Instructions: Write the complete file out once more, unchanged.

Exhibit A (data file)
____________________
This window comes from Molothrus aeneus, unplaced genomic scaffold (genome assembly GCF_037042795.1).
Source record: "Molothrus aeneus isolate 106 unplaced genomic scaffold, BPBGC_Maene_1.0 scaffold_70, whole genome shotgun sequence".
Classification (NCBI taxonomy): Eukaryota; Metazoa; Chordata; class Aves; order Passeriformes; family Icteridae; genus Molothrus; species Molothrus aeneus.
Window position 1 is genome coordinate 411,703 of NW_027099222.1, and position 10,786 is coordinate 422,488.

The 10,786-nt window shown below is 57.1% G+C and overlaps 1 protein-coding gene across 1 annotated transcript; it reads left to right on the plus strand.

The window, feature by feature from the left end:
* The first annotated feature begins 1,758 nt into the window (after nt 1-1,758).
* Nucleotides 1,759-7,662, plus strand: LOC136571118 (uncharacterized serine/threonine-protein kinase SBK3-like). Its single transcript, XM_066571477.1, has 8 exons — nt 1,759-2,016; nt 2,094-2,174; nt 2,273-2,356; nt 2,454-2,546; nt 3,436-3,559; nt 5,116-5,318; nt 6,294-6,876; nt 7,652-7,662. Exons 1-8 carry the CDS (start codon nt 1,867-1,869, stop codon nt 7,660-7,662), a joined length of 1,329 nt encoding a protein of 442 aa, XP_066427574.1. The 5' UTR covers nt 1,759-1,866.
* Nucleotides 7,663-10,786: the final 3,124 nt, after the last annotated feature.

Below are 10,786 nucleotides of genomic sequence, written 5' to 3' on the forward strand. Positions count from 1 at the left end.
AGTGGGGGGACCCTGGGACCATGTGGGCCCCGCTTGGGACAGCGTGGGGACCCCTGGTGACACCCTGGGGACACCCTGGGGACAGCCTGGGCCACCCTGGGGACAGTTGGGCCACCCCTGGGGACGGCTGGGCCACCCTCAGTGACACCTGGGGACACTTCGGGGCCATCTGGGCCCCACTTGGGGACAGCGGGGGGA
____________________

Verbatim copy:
This window comes from Molothrus aeneus, unplaced genomic scaffold (genome assembly GCF_037042795.1).
Source record: "Molothrus aeneus isolate 106 unplaced genomic scaffold, BPBGC_Maene_1.0 scaffold_70, whole genome shotgun sequence".
Classification (NCBI taxonomy): Eukaryota; Metazoa; Chordata; class Aves; order Passeriformes; family Icteridae; genus Molothrus; species Molothrus aeneus.
Window position 1 is genome coordinate 411,703 of NW_027099222.1, and position 10,786 is coordinate 422,488.

The 10,786-nt window shown below is 57.1% G+C and overlaps 1 protein-coding gene across 1 annotated transcript; it reads left to right on the plus strand.

The window, feature by feature from the left end:
* The first annotated feature begins 1,758 nt into the window (after nt 1-1,758).
* Nucleotides 1,759-7,662, plus strand: LOC136571118 (uncharacterized serine/threonine-protein kinase SBK3-like). Its single transcript, XM_066571477.1, has 8 exons — nt 1,759-2,016; nt 2,094-2,174; nt 2,273-2,356; nt 2,454-2,546; nt 3,436-3,559; nt 5,116-5,318; nt 6,294-6,876; nt 7,652-7,662. Exons 1-8 carry the CDS (start codon nt 1,867-1,869, stop codon nt 7,660-7,662), a joined length of 1,329 nt encoding a protein of 442 aa, XP_066427574.1. The 5' UTR covers nt 1,759-1,866.
* Nucleotides 7,663-10,786: the final 3,124 nt, after the last annotated feature.

Below are 10,786 nucleotides of genomic sequence, written 5' to 3' on the forward strand. Positions count from 1 at the left end.
AGTGGGGGGACCCTGGGACCATGTGGGCCCCGCTTGGGACAGCGTGGGGACCCCTGGTGACACCCTGGGGACACCCTGGGGACAGCCTGGGCCACCCTGGGGACAGTTGGGCCACCCCTGGGGACGGCTGGGCCACCCTCAGTGACACCTGGGGACACTTCGGGGCCATCTGGGCCCCACTTGGGGACAGCGGGGGGA